September Hargrove (MPP/UP '11), a candidate for a joint degree in public policy and urban planning from Harvard Kennedy School and the Graduate School of Design, focused her summer on development of the "education corridor" on General Pershing Street in Broadmoor, an eight-block section of schools, a library and community center, and a fine arts and wellness center. Another summer intern, Andrew Reovan (GSD '11), a student at the School of Design, worked on creating a visual brand for the neighborhood and graphically illustrating five years of successful recovery.
This fall at the Kennedy School, Ahlers will teach a class titled "Disaster Recovery Management and Urban Planning: Rebuilding New Orleans," using Katrina and New Orleans as a semester-long case study. Part of the class will be a field-based research project where the students apply their classroom skills to real-world problems faced by the Broadmoor neighborhood. Ahlers will also teach a January term class where students will spend two weeks living and working in Broadmoor, applying lessons learned in their courses at HKS, with direct and immediate impact on Broadmoor's current efforts to rebuild and recover. Students can take either the fall course or the January course, or they can take both for an even more in-depth exploration of the issues involved in rebuilding communities after catastrophic disasters.
Many students who have spent summers or school breaks in Broadmoor say the work was their defining academic experience. Chris Edell (MPA ‘10), who graduated from HKS last spring, calls his work with Ahlers and Broadmoor "the most significant experience I had at Harvard."
The Broadmoor post-Katrina redevelopment model, which is documented in a booklet that HKS student Rebecca Hummel (MPP '07) worked with community leaders to articulate and design, has been of great interest not only to other New Orleans neighborhoods, but also to cities ranging from San Francisco to flood ravaged towns in Oregon. Hummel, now in Afghanistan working with USAID's Afghanistan Stabilization Initiative, says she applies much of what she learned in Broadmoor to her current work in Afghanistan. "Just as the approach for community redevelopment in New Orleans is based on specific dynamics on the ground in the Broadmoor neighborhood, so is the stabilization programming approach with the Office of Transition Initiatives in Afghanistan developed and designed to meet the unique needs of each situation all they way down the district and village levels."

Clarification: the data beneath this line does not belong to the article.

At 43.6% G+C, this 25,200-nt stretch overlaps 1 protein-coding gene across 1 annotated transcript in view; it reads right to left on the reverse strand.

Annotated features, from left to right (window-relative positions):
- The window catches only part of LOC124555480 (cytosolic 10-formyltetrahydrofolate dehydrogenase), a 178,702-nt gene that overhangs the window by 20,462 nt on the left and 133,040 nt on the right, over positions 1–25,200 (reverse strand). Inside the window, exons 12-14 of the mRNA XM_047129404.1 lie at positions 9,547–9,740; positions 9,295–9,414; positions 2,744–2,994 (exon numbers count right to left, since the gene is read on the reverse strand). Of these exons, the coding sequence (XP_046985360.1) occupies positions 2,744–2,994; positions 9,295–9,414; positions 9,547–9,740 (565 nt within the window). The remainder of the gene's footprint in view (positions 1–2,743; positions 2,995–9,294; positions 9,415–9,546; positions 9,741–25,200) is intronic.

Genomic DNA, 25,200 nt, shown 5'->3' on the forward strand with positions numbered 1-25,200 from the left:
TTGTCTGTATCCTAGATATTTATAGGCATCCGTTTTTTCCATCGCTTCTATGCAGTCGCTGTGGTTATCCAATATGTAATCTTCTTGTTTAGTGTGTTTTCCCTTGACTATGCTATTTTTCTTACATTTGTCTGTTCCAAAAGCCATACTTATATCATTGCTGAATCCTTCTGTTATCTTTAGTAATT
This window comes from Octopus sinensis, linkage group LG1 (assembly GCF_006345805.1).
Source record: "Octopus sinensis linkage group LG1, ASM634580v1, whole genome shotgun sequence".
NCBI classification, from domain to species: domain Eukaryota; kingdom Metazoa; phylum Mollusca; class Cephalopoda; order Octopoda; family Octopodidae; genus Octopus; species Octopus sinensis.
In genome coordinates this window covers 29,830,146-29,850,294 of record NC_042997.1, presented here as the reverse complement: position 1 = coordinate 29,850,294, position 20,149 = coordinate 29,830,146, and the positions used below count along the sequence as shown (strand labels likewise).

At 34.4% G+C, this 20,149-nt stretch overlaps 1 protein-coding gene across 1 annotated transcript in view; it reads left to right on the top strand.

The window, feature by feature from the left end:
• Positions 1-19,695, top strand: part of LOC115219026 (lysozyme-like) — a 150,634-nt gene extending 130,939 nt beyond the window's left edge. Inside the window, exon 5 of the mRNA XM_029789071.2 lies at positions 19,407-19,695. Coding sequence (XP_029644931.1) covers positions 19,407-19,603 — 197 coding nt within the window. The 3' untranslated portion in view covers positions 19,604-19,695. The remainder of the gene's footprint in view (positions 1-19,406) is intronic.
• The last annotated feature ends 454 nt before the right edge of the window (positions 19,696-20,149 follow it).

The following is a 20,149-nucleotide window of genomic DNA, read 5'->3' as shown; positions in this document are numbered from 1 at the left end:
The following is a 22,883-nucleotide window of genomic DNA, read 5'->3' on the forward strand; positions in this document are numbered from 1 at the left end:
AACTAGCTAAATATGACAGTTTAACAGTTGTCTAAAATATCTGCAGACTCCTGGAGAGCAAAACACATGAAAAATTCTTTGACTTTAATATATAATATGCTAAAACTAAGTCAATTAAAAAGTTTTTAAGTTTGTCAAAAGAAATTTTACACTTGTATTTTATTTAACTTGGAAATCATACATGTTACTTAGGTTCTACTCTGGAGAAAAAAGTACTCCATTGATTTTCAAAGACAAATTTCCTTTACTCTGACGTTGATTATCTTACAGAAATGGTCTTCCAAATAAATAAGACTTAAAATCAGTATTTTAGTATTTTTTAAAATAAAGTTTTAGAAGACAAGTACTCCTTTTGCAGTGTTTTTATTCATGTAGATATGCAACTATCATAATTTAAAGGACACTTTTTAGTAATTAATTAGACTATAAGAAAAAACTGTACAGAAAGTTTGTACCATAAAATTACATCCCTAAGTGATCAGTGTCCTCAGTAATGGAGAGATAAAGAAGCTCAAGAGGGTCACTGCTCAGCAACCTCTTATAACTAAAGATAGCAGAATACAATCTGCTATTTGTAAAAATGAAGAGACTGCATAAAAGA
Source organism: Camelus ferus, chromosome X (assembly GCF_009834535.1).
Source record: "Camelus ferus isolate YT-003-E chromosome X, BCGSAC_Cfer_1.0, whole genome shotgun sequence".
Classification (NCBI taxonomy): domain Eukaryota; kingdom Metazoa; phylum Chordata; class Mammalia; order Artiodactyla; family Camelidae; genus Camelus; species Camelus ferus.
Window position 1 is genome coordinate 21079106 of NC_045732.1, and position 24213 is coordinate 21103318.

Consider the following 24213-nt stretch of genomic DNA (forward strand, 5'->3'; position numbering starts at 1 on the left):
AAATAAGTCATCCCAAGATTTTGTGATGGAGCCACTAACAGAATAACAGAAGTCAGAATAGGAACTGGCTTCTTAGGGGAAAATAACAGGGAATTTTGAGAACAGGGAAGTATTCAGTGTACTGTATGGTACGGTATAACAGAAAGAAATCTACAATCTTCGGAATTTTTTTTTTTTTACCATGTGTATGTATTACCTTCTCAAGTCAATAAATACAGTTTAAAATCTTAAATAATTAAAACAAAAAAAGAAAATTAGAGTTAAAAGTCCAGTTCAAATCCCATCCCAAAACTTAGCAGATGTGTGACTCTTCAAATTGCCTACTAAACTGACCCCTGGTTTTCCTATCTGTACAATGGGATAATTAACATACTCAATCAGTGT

The Broadmoor-Kennedy School alliance has been successful, Ahlers says, because of the time, energy, creativity, and individual commitments of many individuals - students, staff, faculty, and administration - at the Kennedy School. "The project would never have worked without the support of Dean Ellwood and his office and without the commitment of Graham Allison and the Belfer Center, which took the lead on this."
"Through our work with Broadmoor," Ahlers says, "the Kennedy School has applied what we teach - focused and concentrated in one community - a proof of the concept that we can help a community develop its capacity and capabilities so that it can change its own trajectory. If Broadmoor, which lost everything and started again with nothing, can build a community, then it can be done anywhere."
For more information about this publication please contact the Belfer Center Communications Office at 617-495-9858.